NATIONAL NEWS

More than 100 million in the US face excessive warning, heat advisories as dangerous heat wave continues

Jul 19, 2022, 6:56 PM | Updated: 6:59 pm

A pedestrian walks with a bag covering her face to block the sun during a heatwave in Houston, Texa...

A pedestrian walks with a bag covering her face to block the sun during a heatwave in Houston, Texas. (Mark Felix/Bloomberg/Getty Images via CNN)

(Mark Felix/Bloomberg/Getty Images via CNN)

(CNN) — Heat alerts cover more than 20 states Tuesday and Wednesday across the Southern Plains and parts of the Northeast, and temperatures will soar above the century mark for 60 million people over the next week. All while a similar heat wave is bringing all-time record temperatures to Western Europe.

“Dangerous heat will continue to impact a large portion of the U.S. this week, with now more than 100 million people under excessive heat warnings or heat advisories,” the Weather Prediction Center said.

It means one-third of the U.S. population is under heat advisories and excessive heat warnings Tuesday and Wednesday, and more than 80% of the U.S. population (around 265 million Americans) will see a high above 90 degrees over the next seven days.

Oranges and red colors show where high temperatures are forecast above 90 degrees Wednesday. (CNN Weather)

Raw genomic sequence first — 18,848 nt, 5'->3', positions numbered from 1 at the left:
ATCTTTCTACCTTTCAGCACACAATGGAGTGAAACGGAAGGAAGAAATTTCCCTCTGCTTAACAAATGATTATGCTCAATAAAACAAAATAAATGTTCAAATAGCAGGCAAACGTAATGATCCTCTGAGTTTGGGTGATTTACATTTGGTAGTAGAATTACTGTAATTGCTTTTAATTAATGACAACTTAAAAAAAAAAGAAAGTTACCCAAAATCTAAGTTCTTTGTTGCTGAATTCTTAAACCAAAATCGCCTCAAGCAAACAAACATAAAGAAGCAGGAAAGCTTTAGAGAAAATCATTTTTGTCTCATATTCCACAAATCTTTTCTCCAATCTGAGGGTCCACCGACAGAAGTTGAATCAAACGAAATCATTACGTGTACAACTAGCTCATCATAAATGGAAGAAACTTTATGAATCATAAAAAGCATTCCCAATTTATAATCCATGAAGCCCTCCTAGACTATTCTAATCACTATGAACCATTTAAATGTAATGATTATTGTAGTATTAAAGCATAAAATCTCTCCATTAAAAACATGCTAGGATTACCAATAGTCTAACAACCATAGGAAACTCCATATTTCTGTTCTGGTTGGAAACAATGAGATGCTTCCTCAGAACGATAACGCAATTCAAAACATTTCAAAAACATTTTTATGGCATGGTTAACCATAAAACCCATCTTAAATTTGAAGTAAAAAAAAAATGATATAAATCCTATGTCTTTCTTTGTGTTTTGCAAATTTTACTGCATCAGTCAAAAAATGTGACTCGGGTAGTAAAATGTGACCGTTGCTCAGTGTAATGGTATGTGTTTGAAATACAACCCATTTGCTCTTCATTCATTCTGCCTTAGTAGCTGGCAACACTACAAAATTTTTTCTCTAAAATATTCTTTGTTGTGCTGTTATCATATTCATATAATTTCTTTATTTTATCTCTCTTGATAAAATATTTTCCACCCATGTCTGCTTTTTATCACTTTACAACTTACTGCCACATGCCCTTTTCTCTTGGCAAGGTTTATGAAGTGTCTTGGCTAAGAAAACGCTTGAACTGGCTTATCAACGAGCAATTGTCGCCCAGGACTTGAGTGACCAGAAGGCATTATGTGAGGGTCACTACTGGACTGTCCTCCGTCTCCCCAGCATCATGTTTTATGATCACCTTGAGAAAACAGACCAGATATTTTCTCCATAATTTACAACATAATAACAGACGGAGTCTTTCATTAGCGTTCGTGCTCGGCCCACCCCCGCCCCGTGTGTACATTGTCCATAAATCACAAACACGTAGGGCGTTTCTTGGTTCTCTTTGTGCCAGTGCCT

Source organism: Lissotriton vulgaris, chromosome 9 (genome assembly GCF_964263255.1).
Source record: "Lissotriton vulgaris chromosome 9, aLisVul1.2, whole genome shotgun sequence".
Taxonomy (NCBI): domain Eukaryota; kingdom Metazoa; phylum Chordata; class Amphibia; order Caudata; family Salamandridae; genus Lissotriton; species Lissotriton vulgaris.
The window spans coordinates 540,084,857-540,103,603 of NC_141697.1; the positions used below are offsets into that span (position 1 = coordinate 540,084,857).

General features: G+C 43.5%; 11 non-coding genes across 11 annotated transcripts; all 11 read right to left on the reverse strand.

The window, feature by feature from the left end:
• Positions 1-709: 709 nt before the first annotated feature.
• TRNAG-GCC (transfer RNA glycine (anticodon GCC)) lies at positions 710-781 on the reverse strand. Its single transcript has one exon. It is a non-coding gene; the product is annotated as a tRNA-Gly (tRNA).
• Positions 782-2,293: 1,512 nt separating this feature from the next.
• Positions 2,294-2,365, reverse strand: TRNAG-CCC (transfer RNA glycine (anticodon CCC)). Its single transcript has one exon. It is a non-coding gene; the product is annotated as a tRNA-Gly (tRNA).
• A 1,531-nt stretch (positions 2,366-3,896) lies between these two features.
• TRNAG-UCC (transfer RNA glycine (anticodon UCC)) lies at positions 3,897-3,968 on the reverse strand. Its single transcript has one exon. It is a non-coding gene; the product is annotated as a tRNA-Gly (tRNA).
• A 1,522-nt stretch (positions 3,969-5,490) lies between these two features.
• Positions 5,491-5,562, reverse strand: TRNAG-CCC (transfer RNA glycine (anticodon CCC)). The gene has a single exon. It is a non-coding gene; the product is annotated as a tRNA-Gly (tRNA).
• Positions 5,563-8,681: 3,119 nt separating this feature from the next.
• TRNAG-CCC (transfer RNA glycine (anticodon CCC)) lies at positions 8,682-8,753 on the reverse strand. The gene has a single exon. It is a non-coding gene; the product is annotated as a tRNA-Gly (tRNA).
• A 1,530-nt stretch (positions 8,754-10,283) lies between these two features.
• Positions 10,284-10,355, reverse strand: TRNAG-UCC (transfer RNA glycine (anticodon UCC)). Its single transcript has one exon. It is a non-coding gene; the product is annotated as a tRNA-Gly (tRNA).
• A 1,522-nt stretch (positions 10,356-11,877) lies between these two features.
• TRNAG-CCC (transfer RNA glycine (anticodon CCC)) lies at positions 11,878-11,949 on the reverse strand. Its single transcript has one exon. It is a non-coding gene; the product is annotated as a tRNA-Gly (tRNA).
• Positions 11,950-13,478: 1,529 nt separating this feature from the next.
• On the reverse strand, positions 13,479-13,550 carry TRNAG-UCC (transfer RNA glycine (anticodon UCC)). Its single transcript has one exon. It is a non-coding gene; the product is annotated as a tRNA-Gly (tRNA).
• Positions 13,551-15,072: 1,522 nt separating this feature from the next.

The highest temperatures, pushing well into the triple digits, will be once again centered over the southern Plains.

More than two dozen record highs are possible today and tomorrow for the Southern U.S., including Texas, Oklahoma, and New Mexico, and the East Coast is about to get into the mix as well.

The entire state of Oklahoma hit 103 degrees today, according to Oklahoma Mesonet, a joint weather updating system with Oklahoma State University and the University of Oklahoma.

“This is the first time in our network’s history (dating back to the mid 1990s) to have 120 sites hit that mark on the same day. Before today we had 2 days with all sites hitting 100F or higher (7/9/11 and 7/10/11),” a tweet from the project read.

A number of record highs have been set across Texas and Oklahoma today as the region bakes in extremely high temperatures. Abilene, Texas, and Oklahoma City both broke records set in 1936 — with both reaching 110 degrees, according to CNN meteorologist Mike Saenz.

Additionally, Wichita Falls, San Angelo and the Midland International Air & Space Port in Texas all broke records set in 2018, Saenz said.

Parts of the Northeast will also have temperatures nearing daily records Wednesday and Thursday.